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Dodgers' outfield in the second half: The worst in all of baseball

September 8, 2010 | 11:05 am
And now we hearken back to those golden Dodger days of yesterday, to those cool spring mornings when many wondered if the Dodgers did not have the best outfield in baseball.

As opposed to what it has been in the second half, the worst in baseball.

That’s right, worst in the game. You want stats, dive in wherever you want. Numbers can make cases for all kinds of things, particularly in baseball.

But this is certainly the most disappointing outfield performance in baseball, specifically in the second half, when it has all but vanished from sight.

Before the year began, an outfield of Matt Kemp, Andre Ethier and Manny Ramirez was so formidable, it not only was argued to be the best in baseball, but that superstar Manny might be only its third-best outfielder.

Kemp and Ethier were coming off breakout seasons. They adorned the cover of the team’s 2010 media guide holding their Silver Slugger bats. They were young and despite their success, still reeking of further potential.

Then after sizzling starts, they faded away.

Ethier was off to a triple-crown start before fracturing his pinkie. Since his return, he has not been the same player. Kemp looked like the budding superstar he was supposed to be early on, at least at the plate, but has struggled with consistency since.

Manny was highly effective early, then injured, returned, was injured, returned, popped up briefly, was injured, returned and waived. And wasn’t that fun?

Meanwhile, Ethier and Kemp have been going through some kind of personal strikeout contest since the All-Star break. And as much as Kemp waves and misses, as’s Eric Stephen points out, Ethier actually has the edge (55-49).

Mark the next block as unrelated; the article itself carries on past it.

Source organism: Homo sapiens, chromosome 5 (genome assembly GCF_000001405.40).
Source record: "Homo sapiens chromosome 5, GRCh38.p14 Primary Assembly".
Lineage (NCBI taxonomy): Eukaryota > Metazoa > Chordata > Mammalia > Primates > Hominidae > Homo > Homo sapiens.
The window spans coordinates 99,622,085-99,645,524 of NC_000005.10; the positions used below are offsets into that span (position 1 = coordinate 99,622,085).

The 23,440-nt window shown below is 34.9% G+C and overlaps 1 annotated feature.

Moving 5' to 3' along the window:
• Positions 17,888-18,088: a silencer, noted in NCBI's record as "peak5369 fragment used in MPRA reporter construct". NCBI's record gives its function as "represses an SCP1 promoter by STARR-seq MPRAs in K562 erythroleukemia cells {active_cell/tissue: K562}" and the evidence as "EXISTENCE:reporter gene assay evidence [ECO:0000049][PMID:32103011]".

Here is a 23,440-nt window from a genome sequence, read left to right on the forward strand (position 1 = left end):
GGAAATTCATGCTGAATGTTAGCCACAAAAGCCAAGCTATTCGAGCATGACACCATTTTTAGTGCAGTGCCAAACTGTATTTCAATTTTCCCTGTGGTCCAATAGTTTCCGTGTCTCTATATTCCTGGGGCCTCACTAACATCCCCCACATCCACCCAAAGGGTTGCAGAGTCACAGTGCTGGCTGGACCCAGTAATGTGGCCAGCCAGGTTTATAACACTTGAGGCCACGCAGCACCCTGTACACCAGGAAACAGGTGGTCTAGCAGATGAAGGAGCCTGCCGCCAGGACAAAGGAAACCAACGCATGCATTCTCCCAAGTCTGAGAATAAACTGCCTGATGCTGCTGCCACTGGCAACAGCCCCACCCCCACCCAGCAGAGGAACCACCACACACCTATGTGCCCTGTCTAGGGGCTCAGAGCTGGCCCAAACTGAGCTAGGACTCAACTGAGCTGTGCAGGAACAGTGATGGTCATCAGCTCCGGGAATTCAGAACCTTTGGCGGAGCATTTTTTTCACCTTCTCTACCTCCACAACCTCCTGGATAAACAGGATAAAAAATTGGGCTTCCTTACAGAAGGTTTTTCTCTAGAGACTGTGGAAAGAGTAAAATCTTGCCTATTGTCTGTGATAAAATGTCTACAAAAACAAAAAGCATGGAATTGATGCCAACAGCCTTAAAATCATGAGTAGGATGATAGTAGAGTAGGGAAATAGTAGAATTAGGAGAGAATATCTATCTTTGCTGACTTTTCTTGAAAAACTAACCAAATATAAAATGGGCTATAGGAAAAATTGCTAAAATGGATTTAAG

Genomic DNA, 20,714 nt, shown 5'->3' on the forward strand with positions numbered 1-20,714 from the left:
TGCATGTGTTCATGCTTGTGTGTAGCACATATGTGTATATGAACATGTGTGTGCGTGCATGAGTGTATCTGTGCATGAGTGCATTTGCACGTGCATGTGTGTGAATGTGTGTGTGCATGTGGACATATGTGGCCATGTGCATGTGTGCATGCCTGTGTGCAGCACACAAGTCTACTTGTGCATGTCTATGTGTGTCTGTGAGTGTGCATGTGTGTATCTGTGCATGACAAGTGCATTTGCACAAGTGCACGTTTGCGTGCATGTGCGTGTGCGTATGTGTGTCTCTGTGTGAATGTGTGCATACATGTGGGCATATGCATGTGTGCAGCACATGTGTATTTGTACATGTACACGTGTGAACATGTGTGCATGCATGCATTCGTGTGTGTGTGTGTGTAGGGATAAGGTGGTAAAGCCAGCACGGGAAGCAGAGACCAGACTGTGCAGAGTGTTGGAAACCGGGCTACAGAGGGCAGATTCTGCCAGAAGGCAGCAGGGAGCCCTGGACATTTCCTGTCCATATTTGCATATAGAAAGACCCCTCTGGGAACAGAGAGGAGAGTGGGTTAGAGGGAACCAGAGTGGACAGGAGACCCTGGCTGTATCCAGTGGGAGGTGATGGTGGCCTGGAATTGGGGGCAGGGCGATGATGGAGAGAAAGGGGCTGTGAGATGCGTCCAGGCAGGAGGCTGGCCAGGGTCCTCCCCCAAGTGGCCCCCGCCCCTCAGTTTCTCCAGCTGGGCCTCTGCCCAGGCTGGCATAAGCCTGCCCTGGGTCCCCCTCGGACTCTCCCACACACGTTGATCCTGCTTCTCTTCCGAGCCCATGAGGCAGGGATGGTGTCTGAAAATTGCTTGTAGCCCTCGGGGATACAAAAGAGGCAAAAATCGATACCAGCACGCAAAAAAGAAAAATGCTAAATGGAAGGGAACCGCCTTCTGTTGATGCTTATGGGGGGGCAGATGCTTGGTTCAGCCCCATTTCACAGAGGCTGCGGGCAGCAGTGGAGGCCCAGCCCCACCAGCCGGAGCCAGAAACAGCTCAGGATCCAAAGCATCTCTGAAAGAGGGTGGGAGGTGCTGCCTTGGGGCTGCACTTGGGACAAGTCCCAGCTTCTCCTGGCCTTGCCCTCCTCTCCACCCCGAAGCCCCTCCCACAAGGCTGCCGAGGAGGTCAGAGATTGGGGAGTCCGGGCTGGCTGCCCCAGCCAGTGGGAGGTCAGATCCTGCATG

Since the break, Stephen notes both are hitting .233. Pretty impressive, eh? Ethier has an on-base percentage of only .305 and slugging of .389, while Kemp is even worse at .299 and .364, respectively.

And that little Energizer bunny that manager Joe Torre feigns at being so impressed with? Scott Podsednik’s on-base is at .316 and slugging at .338.

Just kinda gets you all tingling thinking about it.

Presumably, better days await, but at this point that’s no lock. Ethier will be 29 in April. Kemp turns 26 in less than three weeks. They are kids no more.

And for all the excuses Torre constantly makes for Kemp’s mental blunders because he hasn’t focused on baseball that long, this is his seventh professional season. I think that qualifies as plenty of time to get it.

The Dodgers’ offense has been an embarrassment in the second half. Starting with that one place that was supposed to be its strength.

-- Steve Dilbeck